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Old 12-29-2008, 09:44 PM
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Shoutout33 Shoutout33 is offline
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Non-toxic oil painting...

Hello. Normally, I post in the oil pastel forums, becasue I feel that I prefer getting back into oils by drawing. Plus the factor of the money I'd need for brushes, paints, canvas. etc. However, I keep noticing, and I haven't found away around it yet, that I'd really want to do bigger work. Now mind you, I stay in a one room apt. with my wife, that has allergies like myself. I've heard that there's a way to use traditional oil paints, without all of the terps and whatnot. Could you please give some direction on what one can do, to have a full oil painting setup and be non toxic? Thanks.
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Old 12-29-2008, 10:20 PM
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l_piri l_piri is offline
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Re: Non-toxic oil painting...

I can't use turps in winter, because it is too cold to open up the windows, so I just use cold pressed linseed oil (only very very tiny amount, but i work thinly..) and to speed up the time i try to use colours that dry fast. Like flake white/underpainting white and earth colours. (If you're interested, there is a list here of paints and their drying times: http://www.wetcanvas.com/ArtSchool/O...mes/index.html)
I don't think you can avoid the toxins in the actual paints themselves, but i think it is easy to avoid turps and the like.
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Old 12-29-2008, 10:48 PM
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Re: Non-toxic oil painting...

Quote:
Originally Posted by Shoutout33
I keep noticing, and I haven't found away around it yet, that I'd really want to do bigger work. Now mind you, I stay in a one room apt. with my wife, that has allergies

are you open to a divorce? I say take a walk on the wild side... use the toxic stuff. I did most of my early paintings in a two bedroom condo with horrible light.

its not all bad because it motivated me to move into a proper painting environment.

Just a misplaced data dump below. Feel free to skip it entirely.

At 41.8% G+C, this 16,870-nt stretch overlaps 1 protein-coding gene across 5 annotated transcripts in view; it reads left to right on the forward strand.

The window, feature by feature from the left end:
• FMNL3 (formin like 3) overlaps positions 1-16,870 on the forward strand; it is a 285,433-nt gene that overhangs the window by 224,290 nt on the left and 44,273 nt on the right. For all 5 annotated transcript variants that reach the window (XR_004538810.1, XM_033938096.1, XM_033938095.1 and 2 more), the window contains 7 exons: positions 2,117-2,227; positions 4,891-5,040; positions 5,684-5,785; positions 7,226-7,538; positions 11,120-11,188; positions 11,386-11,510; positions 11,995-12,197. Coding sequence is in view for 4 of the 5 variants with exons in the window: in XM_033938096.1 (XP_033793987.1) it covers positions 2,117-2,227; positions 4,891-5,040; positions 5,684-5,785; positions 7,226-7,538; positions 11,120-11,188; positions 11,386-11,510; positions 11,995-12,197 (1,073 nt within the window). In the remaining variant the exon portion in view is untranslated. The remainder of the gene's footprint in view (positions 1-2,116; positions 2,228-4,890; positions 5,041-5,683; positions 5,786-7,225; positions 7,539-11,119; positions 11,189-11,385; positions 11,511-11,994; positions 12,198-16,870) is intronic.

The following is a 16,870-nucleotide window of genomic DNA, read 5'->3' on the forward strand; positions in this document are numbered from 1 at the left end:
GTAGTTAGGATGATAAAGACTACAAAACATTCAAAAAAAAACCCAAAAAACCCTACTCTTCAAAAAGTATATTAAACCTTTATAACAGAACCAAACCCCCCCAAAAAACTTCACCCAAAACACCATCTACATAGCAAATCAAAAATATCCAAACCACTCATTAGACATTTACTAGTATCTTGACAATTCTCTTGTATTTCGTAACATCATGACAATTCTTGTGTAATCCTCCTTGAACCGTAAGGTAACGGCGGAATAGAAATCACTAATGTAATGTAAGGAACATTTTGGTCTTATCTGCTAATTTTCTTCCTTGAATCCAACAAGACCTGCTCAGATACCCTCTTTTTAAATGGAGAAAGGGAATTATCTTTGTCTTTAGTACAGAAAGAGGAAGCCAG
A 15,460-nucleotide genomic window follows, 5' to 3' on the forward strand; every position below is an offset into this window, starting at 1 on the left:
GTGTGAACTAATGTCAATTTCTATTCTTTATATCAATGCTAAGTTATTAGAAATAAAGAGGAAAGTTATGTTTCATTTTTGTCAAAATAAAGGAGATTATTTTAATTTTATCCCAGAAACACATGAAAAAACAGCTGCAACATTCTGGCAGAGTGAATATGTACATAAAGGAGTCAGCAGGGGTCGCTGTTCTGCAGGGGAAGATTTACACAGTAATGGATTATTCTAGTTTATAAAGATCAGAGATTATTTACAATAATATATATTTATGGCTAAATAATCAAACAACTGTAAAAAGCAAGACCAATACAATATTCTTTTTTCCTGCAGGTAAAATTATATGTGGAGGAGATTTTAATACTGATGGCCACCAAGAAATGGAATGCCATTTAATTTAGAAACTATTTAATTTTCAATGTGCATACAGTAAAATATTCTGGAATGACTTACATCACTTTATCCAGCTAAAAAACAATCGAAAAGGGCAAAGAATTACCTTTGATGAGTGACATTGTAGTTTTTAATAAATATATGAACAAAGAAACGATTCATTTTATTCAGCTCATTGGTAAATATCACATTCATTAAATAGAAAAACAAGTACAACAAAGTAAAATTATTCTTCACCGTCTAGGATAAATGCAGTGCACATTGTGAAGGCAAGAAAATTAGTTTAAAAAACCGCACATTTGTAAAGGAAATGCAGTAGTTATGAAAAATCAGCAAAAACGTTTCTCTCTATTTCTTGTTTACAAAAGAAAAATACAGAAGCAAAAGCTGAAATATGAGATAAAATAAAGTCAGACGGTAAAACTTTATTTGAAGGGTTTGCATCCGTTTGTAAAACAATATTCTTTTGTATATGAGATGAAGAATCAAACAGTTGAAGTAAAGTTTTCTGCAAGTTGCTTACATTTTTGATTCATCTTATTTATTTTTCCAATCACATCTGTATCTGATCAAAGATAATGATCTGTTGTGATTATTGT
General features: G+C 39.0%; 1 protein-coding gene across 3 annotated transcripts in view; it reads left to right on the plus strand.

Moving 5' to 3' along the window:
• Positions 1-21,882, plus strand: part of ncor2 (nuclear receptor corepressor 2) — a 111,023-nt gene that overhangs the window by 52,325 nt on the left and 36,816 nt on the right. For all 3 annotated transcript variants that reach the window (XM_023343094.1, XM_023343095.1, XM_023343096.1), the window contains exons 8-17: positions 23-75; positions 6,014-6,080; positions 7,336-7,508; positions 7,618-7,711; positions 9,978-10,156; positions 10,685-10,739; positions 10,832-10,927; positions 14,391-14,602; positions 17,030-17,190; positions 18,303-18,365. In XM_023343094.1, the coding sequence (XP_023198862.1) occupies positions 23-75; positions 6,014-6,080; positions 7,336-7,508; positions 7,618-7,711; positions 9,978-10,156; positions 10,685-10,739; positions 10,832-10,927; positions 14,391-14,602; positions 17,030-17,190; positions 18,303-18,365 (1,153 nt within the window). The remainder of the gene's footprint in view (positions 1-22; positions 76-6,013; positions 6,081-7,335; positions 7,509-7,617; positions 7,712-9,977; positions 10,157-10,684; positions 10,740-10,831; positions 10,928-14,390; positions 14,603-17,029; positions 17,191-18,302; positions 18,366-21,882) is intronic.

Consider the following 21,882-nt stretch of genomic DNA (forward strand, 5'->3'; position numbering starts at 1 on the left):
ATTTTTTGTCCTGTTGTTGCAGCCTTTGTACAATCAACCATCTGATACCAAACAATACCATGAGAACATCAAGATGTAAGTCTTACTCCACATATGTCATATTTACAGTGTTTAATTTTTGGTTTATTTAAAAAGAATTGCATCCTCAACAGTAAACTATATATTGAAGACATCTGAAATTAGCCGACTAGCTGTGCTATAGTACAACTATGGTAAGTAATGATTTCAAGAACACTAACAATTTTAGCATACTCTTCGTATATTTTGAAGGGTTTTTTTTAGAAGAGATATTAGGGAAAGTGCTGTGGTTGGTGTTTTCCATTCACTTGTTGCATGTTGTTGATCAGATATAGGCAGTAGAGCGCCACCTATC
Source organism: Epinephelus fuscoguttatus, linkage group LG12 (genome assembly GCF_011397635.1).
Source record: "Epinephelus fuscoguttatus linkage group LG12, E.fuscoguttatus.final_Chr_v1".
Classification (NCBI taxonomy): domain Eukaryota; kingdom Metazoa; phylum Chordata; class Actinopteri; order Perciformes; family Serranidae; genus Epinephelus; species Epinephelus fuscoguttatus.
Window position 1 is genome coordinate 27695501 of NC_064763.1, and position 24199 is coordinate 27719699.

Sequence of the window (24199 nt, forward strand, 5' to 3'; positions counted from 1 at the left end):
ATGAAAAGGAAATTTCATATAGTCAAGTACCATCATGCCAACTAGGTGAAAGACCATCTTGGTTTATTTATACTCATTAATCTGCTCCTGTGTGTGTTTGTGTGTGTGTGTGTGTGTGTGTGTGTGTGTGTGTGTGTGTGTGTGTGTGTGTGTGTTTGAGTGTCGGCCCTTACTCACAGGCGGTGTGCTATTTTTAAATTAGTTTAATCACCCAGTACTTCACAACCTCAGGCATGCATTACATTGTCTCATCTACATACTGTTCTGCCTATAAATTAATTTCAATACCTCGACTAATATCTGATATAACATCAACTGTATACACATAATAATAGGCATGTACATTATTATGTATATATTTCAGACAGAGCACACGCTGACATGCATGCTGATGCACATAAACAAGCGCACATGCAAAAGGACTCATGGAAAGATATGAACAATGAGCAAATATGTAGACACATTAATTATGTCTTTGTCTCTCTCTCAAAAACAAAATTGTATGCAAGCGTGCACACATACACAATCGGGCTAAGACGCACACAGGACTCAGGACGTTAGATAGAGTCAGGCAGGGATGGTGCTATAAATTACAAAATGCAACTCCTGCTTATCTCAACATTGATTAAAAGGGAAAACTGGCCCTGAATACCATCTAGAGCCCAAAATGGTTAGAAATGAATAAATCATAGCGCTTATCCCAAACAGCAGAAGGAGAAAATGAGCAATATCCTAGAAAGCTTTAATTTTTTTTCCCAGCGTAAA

but if you're not willing to give up the wife and the apartment you may be in trouble. how bad do you really want to paint?
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Old 12-29-2008, 10:57 PM
Aires Aires is offline
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Re: Non-toxic oil painting...

There are so many products out now that one can use oil paints without using turps or even the linseed oil products. Traditionalists frown on the use of resins but there are a number one can choose from to avoid allergies. Some artists who post on this forum no longer use thinner, using oil instead to clean brushes, etc. I severely limit my use of thinner and use one of the resins to mix with my paints for smooth workability. I choose to use Turpenoid Natural (Orange Oil) to clean my brushes as it is non-flammable. However, I do NOT recommend it as a paint additive.

Really, you can start out with two or three basic brushes, basic primary paint colors plus a large tube of titanium white and there are table easels that clamp onto the edge of a table, will hold quite large canvas or boards, and can be adjusted to any angle and then put away very easily. A palette can be an old plate, a large glazed tile or piece of glass from a picture frame. There are resins like Galkyd Meduim, Liquin, many others that can be used to make your paint mixures spread well, thickly or thinly and still have little odor. You can cut costs by buying luan or hardboard and having it cut to the size you want, much cheaper than canvas as you get numerous painting sizes out of a sheet of either of those hardware store products. There are instructions on this forum on preparation of masonite, hardboard or luan for painting substrates. Hope this helps get you started. It IS possible to paint in a non-toxic way.